6) Create a links directory. Why do you think so many people are starting up their own directories? Because the surfers want more links. The edge with a links directory, however, is that you want to let people search it from other Web sites. This increases your directory's visibility and brings in more submissions, and it increases inbound links. You don't have to limit particiation to just your topic. You'll get the quality links, but you'll also get a lot of other links, too.
7) Participate in online forums for your industry or hobby where you're allowed to include signatures and the messages are actual HTML files. These pages are still being indexed (and they can get high rankings). Don't spam the boards. Just talk about the topics and get your signature out there. People will follow the links from the boards and the engines will, too.
8) Post press releases on the free press release services (there are several, although most are hard to find).
9) Contribute articles to online magazines and news services. Make sure they give you links. Don't worry about whether they are going to pay you. If you're trying to make a living as a writer, you've got no time to run a business. :)
Notice I didn't say anything about getting listed with the right directories. All these methods ensure that you qualify the sites that link to you. Everything will be on topic. Relevance is a given.
Now, if you want some less than pristine suggestions, you can always create your own network of domains and sign them up for your affiliate program, run your banner network, join your webring, and promote your award program.
I would NOT give them identical or even near identical content. Nor would I give them the awards. I would have an "under consideration" graphic for the awards.
If you want to build up your link popularity in the search engines it's realy very easy to do. ANYONE can do it. You just have to stop telling yourselves you're the one exception. There are no exceptions to the rule, not as far as the typical small business or non-commercial Web sites go.
As with any marketing program, you'll get better results from a long-term approach than from an overnight approach, but if you wanted to you could boost your link popularity in about two weeks (it would take longer for the search engines to acknowledge that). You'd have to bust a gut doing so, and I don't think that's necessary.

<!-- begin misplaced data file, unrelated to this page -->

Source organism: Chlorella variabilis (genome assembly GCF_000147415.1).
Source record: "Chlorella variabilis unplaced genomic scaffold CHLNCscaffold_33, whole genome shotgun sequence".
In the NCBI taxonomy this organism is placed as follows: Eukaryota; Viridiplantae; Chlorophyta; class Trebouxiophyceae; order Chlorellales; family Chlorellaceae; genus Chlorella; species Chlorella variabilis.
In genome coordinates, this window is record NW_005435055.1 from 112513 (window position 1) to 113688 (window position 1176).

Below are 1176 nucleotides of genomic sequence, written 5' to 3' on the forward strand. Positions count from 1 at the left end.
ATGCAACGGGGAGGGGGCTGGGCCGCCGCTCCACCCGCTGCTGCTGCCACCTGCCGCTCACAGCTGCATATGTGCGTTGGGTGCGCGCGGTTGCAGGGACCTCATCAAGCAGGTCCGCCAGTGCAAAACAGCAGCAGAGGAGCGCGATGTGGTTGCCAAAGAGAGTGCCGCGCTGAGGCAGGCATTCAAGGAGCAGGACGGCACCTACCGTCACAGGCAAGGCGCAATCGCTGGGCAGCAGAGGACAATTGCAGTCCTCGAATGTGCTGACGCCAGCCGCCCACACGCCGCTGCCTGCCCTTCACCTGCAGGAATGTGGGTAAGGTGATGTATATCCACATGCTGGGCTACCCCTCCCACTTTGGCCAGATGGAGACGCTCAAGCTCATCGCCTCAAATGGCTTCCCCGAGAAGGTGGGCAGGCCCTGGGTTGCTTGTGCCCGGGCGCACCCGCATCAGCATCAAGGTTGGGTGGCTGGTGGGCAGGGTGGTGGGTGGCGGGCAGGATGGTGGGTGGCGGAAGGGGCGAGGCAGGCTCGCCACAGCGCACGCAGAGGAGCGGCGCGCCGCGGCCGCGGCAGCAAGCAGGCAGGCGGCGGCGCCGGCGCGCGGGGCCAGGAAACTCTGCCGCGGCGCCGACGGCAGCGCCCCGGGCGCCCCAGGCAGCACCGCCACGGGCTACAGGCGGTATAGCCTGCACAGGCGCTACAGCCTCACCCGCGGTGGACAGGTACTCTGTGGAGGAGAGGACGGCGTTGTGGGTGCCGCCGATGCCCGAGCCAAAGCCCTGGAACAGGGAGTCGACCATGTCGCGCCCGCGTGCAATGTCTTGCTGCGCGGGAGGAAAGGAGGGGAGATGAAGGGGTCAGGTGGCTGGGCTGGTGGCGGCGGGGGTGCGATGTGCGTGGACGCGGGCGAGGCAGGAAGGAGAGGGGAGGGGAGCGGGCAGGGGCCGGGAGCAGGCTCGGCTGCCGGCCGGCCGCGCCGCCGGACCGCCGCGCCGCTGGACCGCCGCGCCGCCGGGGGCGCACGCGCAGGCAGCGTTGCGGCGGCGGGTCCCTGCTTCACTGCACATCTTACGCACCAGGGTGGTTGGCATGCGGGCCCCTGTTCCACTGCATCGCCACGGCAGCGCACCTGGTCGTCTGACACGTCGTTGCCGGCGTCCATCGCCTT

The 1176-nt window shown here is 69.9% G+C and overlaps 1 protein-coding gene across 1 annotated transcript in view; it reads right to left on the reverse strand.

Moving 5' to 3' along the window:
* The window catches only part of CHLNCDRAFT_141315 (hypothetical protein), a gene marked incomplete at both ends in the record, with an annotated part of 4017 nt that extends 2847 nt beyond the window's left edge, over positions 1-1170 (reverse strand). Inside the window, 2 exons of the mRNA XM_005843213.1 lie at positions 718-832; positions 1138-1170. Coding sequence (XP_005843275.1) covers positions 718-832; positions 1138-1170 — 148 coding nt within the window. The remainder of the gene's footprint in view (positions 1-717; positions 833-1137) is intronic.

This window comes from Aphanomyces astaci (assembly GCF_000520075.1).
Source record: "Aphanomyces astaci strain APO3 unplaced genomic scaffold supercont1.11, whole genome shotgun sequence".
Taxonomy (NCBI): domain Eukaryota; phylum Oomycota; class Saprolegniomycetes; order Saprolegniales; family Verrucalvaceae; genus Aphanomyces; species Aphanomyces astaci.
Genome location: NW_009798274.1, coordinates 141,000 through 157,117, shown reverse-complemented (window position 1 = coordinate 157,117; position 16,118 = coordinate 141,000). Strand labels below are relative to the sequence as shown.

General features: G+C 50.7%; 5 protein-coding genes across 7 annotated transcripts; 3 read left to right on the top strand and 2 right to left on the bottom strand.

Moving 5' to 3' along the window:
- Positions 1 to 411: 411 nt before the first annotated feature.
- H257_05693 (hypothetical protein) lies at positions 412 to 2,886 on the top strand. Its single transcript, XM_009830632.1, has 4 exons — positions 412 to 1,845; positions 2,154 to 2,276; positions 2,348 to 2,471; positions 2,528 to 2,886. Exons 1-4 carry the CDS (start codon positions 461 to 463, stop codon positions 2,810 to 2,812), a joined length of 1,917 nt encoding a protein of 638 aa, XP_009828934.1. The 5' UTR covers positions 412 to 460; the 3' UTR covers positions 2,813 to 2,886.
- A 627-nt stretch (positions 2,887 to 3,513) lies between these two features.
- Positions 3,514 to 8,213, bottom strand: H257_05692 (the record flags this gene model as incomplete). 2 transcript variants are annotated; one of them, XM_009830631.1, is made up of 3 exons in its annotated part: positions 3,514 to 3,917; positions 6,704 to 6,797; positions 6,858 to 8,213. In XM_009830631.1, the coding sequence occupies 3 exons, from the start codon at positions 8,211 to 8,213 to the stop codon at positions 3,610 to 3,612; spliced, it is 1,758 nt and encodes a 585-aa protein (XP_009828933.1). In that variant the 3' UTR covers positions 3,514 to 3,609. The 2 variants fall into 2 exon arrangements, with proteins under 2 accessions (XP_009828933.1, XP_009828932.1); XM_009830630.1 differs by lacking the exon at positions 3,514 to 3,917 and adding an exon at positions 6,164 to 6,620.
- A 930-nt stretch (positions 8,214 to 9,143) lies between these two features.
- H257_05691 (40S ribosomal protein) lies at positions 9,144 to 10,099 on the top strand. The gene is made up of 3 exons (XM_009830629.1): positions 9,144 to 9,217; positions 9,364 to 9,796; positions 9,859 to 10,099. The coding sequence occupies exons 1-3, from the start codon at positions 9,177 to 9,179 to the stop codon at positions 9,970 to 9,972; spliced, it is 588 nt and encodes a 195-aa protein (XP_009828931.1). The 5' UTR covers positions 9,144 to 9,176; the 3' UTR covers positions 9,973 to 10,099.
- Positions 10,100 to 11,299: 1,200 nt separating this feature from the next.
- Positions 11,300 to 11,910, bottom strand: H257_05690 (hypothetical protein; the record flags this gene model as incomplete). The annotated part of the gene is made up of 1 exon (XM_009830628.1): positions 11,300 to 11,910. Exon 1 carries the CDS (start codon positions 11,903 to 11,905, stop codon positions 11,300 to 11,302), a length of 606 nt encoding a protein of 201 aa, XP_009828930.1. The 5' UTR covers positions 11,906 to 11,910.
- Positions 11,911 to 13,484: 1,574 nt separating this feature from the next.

But the bottom line is really this: once you have the link popularity, you don't need the search engines. Yes, they are still important, but if 3,000 Web sites are linking to you, people WILL find you. There is no way they won't.
And then you're going to learn that even being ranked in the top ten for your keywords on most search engines only achieves a certain plateau effect. You have to do other things to keep building your traffic.
The real benefit comes from the fact that every inbound link to your site is a free advertisement, and that people do eventually follow those links. And the more people who come to your site, the more people who will eventually link to it, especially if you do the things I suggest above. The search engines won't penalize you for creating these services and getting other sites to link to you. If nothing else, they'll recognize you as an "authority" in your field even though you may not know anything more than the next guy.
Like I said when I started this rant: the best marketers are getting the top-ranked positions in the link-popularity based search engines. It's all about marketing, and the top marketers don't say, "I can't do this" and "That won't work for me". They say, "How can I get other people to help promote me?" And then they go out and do it.
So the link popularity algorithms all fail. They are never going to beat the old tried and true methods of bringing in relevant results because link popularity is an easy thing to spam. You can be just as deceptive with link popularity as you can be with keywords. You just look more credible with link popularity.